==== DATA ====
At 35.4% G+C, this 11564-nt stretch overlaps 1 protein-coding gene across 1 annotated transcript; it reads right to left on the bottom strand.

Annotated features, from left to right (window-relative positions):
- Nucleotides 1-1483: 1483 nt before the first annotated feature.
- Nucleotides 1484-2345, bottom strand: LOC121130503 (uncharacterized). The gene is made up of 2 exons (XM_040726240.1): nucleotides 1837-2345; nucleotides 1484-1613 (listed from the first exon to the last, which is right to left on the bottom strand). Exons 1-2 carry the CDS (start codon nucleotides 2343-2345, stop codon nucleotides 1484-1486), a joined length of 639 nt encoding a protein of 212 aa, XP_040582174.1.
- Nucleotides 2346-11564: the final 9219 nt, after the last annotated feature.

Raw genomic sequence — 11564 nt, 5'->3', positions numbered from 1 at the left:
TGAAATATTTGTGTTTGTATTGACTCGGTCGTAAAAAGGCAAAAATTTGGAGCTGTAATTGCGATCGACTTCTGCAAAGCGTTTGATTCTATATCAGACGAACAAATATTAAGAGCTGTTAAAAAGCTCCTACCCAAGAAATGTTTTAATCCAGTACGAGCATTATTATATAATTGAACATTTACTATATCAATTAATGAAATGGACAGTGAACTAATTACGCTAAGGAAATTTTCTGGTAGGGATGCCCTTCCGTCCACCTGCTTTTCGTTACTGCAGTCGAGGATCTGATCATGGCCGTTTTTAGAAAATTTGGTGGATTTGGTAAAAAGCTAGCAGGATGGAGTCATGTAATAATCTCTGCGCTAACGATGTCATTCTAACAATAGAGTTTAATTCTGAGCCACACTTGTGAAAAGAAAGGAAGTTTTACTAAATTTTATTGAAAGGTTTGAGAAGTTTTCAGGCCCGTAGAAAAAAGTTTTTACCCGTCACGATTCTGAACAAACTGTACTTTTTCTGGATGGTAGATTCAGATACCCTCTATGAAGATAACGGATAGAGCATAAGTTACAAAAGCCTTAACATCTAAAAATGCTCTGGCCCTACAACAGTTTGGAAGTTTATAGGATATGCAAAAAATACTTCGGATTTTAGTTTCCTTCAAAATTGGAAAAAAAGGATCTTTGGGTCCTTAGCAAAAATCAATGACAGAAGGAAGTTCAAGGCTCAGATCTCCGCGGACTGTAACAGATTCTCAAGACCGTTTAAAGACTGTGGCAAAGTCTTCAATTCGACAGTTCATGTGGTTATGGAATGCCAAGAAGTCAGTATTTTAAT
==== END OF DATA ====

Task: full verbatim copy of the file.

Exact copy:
At 35.4% G+C, this 11564-nt stretch overlaps 1 protein-coding gene across 1 annotated transcript; it reads right to left on the bottom strand.

Annotated features, from left to right (window-relative positions):
- Nucleotides 1-1483: 1483 nt before the first annotated feature.
- Nucleotides 1484-2345, bottom strand: LOC121130503 (uncharacterized). The gene is made up of 2 exons (XM_040726240.1): nucleotides 1837-2345; nucleotides 1484-1613 (listed from the first exon to the last, which is right to left on the bottom strand). Exons 1-2 carry the CDS (start codon nucleotides 2343-2345, stop codon nucleotides 1484-1486), a joined length of 639 nt encoding a protein of 212 aa, XP_040582174.1.
- Nucleotides 2346-11564: the final 9219 nt, after the last annotated feature.

Raw genomic sequence — 11564 nt, 5'->3', positions numbered from 1 at the left:
TGAAATATTTGTGTTTGTATTGACTCGGTCGTAAAAAGGCAAAAATTTGGAGCTGTAATTGCGATCGACTTCTGCAAAGCGTTTGATTCTATATCAGACGAACAAATATTAAGAGCTGTTAAAAAGCTCCTACCCAAGAAATGTTTTAATCCAGTACGAGCATTATTATATAATTGAACATTTACTATATCAATTAATGAAATGGACAGTGAACTAATTACGCTAAGGAAATTTTCTGGTAGGGATGCCCTTCCGTCCACCTGCTTTTCGTTACTGCAGTCGAGGATCTGATCATGGCCGTTTTTAGAAAATTTGGTGGATTTGGTAAAAAGCTAGCAGGATGGAGTCATGTAATAATCTCTGCGCTAACGATGTCATTCTAACAATAGAGTTTAATTCTGAGCCACACTTGTGAAAAGAAAGGAAGTTTTACTAAATTTTATTGAAAGGTTTGAGAAGTTTTCAGGCCCGTAGAAAAAAGTTTTTACCCGTCACGATTCTGAACAAACTGTACTTTTTCTGGATGGTAGATTCAGATACCCTCTATGAAGATAACGGATAGAGCATAAGTTACAAAAGCCTTAACATCTAAAAATGCTCTGGCCCTACAACAGTTTGGAAGTTTATAGGATATGCAAAAAATACTTCGGATTTTAGTTTCCTTCAAAATTGGAAAAAAAGGATCTTTGGGTCCTTAGCAAAAATCAATGACAGAAGGAAGTTCAAGGCTCAGATCTCCGCGGACTGTAACAGATTCTCAAGACCGTTTAAAGACTGTGGCAAAGTCTTCAATTCGACAGTTCATGTGGTTATGGAATGCCAAGAAGTCAGTATTTTAAT